Healthy Air, Healthy Climate
With a population of 1.7 million, Adana lies at the southern part of Turkey, in the heart of Çukurova, which is rich in agricultural production and home to 6 million people. Even though Adana hosts several natural reserves such as Yumurtalık Lagoon and Akyatan Lake, it shares the same destiny of Cukurova Bay that covers Adana, Hatay and Mersin cities. Unfortunately, due to its geographical conditions and seaways, in Cukurova Bay there are 2 active coal power plants with 2410 MW installed capacity, 10 steel-iron plants, one natural gas fired plant (900 MW), one oil-fired thermal power plant (220 MW) that contribute to air pollution in Adana. 
According to World Health Organisation (WHO) calculations, Adana’s residents breathe levels of fine particulate matter, PM 2.5, that are 2.8 times higher than the WHO’s safe levels.According to official air quality measurements, in 2015, only 1 out of 4 official air quality measurement stations in Adana measured annual PM10 levels below of the WHO’s recommended levels.
Better Air Quality Monitoring
Turkey officially measures air pollution in all its 81 cities with 197 stations including Adana.  However, only PM10 and SOx (sulphur oxides) are measured, not smaller particles, PM2.5 – which are more critical for human health. Moreover in 2015, only 1 out of 4 official air pollution measurement stations in Adana measured annual PM10 levels less than WHO’s recommended levels.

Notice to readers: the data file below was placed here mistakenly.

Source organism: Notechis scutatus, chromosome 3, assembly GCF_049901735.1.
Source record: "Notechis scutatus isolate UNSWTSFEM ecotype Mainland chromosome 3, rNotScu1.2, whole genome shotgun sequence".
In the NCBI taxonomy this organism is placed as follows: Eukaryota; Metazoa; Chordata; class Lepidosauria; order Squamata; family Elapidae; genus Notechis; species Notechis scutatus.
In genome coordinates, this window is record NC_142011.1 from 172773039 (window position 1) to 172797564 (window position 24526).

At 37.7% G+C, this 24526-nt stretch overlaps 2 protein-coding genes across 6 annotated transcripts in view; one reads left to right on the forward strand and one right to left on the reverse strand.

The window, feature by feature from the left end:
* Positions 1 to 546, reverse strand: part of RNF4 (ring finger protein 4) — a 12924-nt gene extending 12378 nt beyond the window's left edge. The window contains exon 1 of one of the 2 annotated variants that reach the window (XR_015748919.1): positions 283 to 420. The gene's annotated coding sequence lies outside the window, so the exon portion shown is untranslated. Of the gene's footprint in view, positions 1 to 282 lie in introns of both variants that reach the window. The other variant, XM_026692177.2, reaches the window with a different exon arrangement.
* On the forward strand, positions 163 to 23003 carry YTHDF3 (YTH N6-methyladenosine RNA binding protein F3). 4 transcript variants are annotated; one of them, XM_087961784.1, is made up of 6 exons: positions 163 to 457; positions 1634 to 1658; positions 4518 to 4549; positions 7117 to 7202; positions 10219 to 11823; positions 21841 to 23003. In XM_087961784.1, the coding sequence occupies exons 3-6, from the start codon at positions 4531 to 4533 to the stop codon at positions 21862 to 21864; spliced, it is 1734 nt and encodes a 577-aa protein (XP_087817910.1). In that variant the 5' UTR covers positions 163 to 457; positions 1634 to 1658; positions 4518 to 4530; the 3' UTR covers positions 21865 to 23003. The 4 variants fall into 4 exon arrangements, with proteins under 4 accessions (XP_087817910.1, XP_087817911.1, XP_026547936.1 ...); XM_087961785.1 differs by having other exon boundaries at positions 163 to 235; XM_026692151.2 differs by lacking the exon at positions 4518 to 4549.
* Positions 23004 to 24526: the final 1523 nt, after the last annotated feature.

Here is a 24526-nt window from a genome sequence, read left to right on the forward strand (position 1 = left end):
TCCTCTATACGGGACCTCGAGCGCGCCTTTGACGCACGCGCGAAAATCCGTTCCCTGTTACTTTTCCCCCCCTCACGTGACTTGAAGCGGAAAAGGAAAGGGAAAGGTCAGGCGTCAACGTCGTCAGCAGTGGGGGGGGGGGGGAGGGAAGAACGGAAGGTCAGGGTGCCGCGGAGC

To protect public health from air pollution, we must accurately measure the air quality. Tell the Ministry of Urban and Environment that we need to measure PM 2.5 levels and all air quality measurement should be available to the public 7/24.
As a Turkish citizen, you can express your demands and ask about the air pollution levels in your city by using the acquisition of knowledge system of Turkish Ministry of Urban and Environment. You can use our example letter below or write one of your own.
 HEAL. 2016. http://env-health.org/IMG/pdf/heal_toolkit_final.pdf
Principal photography © Global Call for Climate Action / Greg McNevin and ©Daniel Schoenen Fotografie